In the U.S. that constituency is, to a small extent parents but to a much greater extent those that administer and oversee government education. From the point of view of that second constituency the success of ICT lies not in its ability to improve educational results or reduce the costs of education but to attract funding.

    India enjoys the somewhat dubious advantage of being too poor to indulge the government education establishment to the same degree as is seen in the U.S.

    As you are probably aware ICT has been used endlessly in the U.S. public education system with, to the best of my ability to determine, no worthwhile results. I suspect India's more modest efforts will result in no better outcome since, at heart, the use of ICT is motivated by the same, unfocused certainty that all that technology has got to have some application to education as well as the availability of funding. Certainly no one involved with the Manipal program has sought out the successful uses of ICT in education since there aren't any.

    To get back to the seminal question then, what's the use to which ICT can be put that produces benefits sufficiently valuable to the organization to offset the costs?

    What results do supporters of the use of ICT in education expect ICT to produce? More learning? More rapid learning? Lower costs? Greater accessibility? Greater flexibility? Greater individualization? The answer ought to be reducible to an "elevator pitch" but isn't and is quite often not obvious at all.

  4. I am still surprised by $12 per student state spending on education. At that rock-bottom funding level, how can we add any ICT solution to the mix without a drastic increase in direct cash outlays? About all you could add would be a roadio program on a local radio station (if India would allow community radio) or maybe some sort of MP3 player for audio books.

    • This is a good suggestion and an indication of good idea of the real solution but our problem in developing countries is that politicians always do not get their priority right and the poor are the hardest hit.
      Education that will all know will help build our nations are always relegated to the background. The recent crisis in Nigerian Universities if you are following news from that country is a good example of misappropriation of funds.
      I hope the right people will come one day to help our countries

  5. Hi,
    I cannot agree more with the argument of Atanu.

    I reproduce a mail that I sent to Dr. Negroponte on the futility of OLPC’s sales strategy -

    ” During my discussions with government officials, we have discussed OLPC in detail as one of the most promising alternatives to traditional computer labs that are being set up by government. Despite officials’ good acceptance of the product ( specially the solar power and the ruggedness), the discussions end with the non-vaibility of the product due to its ‘absurd’ price. You will realize that the absurdity here refers not to the price of an individual XO compared to a traditional PC/Laptop but to the total outlay needed to fund the project. Let me explain. Under Indian Government’s EFA program, each district in India ( total 600 districts) has approx $200K per year to spend on innovative projects to improve the quality of education. Each district also on an average has 500K children in age 6-14. Assuming a price of $250K after taxes per XO, the total CapEx needed to equip each child in each district is $ 125M. Needless to point that even after assuming that the entire budget goes for XO, the budgetary allocation is just 1/625 of what is needed by your organization. That’s not all. There are other socio-cultural issues working against the concept of a child owning a laptop. For many, it is a superfluous extravagance like buying a individual sedan when a shared bus would have done the job.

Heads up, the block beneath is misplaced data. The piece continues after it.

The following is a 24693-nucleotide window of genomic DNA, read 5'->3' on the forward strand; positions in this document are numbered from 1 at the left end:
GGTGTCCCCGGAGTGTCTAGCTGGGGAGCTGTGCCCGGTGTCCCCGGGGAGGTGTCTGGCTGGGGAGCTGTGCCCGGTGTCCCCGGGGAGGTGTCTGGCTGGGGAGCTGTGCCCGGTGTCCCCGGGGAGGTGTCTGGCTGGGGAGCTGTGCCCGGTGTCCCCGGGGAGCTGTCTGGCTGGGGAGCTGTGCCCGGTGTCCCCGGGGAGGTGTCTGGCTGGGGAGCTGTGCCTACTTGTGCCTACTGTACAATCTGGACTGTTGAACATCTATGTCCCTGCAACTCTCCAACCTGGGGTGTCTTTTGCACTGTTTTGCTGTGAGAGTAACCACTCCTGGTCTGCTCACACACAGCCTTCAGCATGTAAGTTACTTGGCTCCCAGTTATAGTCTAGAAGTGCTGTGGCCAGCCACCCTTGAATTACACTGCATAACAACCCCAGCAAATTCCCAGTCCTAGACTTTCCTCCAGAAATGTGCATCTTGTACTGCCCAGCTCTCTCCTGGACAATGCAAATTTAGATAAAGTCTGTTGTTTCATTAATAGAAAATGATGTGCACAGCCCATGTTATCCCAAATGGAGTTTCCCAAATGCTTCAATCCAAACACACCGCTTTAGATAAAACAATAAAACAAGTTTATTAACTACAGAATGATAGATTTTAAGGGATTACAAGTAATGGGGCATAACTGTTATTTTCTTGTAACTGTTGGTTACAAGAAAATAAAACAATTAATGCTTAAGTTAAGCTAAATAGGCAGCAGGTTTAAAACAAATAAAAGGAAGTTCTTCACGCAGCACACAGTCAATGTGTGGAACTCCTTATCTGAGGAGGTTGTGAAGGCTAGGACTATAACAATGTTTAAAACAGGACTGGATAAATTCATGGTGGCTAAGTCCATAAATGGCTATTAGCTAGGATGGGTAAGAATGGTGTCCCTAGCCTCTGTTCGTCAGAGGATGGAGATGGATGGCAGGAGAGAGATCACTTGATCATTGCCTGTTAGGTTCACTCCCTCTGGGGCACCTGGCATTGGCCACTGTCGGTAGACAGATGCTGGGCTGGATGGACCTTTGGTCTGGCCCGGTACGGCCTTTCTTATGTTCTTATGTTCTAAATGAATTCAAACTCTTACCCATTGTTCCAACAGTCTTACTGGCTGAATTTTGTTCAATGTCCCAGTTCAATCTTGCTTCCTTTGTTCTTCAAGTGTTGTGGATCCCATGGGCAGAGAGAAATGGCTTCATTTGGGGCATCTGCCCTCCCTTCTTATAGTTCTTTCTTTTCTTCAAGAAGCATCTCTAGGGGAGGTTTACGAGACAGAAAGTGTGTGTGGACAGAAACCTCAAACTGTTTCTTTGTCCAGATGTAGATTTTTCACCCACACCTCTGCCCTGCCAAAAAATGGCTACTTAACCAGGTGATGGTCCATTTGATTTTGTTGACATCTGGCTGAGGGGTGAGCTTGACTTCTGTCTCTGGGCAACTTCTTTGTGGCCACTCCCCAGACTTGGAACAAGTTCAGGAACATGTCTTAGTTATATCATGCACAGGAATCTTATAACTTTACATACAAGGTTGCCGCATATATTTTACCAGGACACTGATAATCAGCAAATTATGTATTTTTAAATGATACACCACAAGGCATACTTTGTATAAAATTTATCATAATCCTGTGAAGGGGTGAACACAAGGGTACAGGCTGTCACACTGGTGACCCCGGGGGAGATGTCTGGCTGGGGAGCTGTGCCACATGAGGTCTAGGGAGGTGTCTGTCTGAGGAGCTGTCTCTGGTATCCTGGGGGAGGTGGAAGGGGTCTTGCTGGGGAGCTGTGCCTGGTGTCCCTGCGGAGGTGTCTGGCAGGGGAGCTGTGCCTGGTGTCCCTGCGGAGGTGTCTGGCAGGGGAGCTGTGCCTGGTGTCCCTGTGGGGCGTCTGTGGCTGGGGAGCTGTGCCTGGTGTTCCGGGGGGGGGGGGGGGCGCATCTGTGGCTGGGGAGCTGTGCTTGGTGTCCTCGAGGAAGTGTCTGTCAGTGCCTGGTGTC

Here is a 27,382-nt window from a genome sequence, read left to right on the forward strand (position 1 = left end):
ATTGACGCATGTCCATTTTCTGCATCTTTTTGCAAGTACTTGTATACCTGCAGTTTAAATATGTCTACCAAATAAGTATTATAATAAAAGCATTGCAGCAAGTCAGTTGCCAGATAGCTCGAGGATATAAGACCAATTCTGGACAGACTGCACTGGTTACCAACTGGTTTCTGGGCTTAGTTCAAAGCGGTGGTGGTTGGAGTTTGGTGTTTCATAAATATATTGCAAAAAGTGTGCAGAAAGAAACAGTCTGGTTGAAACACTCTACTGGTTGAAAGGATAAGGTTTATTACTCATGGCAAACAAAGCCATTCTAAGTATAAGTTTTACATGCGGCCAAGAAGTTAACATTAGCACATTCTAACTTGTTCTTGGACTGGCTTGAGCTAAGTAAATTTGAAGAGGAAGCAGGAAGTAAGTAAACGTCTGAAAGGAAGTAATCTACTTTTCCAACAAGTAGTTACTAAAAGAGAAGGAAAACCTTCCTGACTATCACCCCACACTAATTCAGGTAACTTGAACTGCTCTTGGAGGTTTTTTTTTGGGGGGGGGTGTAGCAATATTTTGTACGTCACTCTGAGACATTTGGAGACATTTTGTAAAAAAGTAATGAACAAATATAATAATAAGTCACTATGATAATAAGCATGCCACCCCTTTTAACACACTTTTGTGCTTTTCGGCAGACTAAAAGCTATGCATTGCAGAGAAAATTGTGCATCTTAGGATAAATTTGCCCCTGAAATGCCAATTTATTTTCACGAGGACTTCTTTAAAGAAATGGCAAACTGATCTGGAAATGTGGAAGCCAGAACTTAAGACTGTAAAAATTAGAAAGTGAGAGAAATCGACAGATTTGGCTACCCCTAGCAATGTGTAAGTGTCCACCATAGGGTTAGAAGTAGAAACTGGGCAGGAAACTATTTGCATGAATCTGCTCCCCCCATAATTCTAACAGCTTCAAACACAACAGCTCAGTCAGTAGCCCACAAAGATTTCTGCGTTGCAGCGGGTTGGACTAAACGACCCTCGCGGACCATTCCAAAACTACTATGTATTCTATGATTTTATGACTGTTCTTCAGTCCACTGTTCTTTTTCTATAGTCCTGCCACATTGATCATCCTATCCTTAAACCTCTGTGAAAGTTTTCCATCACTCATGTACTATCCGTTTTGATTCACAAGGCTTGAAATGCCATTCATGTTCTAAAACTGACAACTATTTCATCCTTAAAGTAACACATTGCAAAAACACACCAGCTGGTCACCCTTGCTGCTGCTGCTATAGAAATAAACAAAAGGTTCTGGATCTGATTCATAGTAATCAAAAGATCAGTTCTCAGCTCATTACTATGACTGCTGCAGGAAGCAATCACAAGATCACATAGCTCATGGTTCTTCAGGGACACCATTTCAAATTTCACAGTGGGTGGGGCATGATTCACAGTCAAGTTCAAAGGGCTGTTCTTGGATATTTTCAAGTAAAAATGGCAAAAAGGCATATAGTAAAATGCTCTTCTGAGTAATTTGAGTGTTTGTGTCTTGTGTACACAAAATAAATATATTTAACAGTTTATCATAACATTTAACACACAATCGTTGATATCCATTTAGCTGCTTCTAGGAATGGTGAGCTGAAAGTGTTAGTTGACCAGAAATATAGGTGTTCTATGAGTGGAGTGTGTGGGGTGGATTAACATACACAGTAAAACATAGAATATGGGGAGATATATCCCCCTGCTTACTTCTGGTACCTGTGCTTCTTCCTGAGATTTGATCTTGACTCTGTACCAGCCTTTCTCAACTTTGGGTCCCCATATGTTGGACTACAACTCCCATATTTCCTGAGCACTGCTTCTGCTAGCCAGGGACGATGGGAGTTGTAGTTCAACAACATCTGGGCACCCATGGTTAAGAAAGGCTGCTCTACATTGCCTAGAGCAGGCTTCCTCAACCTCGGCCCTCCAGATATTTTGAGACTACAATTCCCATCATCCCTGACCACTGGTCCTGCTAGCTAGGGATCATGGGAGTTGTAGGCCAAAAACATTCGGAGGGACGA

`
    In summary – Despite addressing the Electricity issue( among host of others) which is the biggest bottleneck in rural India, XO has little traction in Indian government due to two concerns –
    • high numbers  High Cost
    • Elitist positioning of a child owning a expensive laptop when many don’t get to eat two meals a day

    The question is, can these concerns be addressed without compromising on the strengths and pedagogy of XO ?

    I believe, there is a way. One needs to answer honestly whether laptop is the ‘means’ or “an end’? If the former then all one needs to do is– make little changes to the form of XO ( without compromising on its 1 watt consumption) and make it functional like a stationary PC. Then pitch it as the only Electricity-independent alternative to regular desktops being bought by government for schools. Looking at the electricity shortage in most schools, the governments will have no choice but to change its tender specifications to include 1 watt consumption as one of the requirement. Do you see my point?

    Even though the demand might be less at approx 10 XOs per school, look at the potential market size. The total number of government schools in India is close to 1.1 Mn. At 10 XOs per school, there are 11 Million XOs waiting to be sold with no competition at all. ”

    I invite your comments.

    Thanks

  6. I am of a strong opinion that technology alone can have the large scale impact that’s needed for a developing country like India. With paucity of good teachers and absolutely no mechanism to motivate good students to become teachers, you have to rely on technology enabled model. Technology enabled not necessarily means laptop enabled there are interesting technologies like radio, leapfrog type of learning aids (would require re-engineering to cut down the costs substantially) that can be made available within the acceptable price range.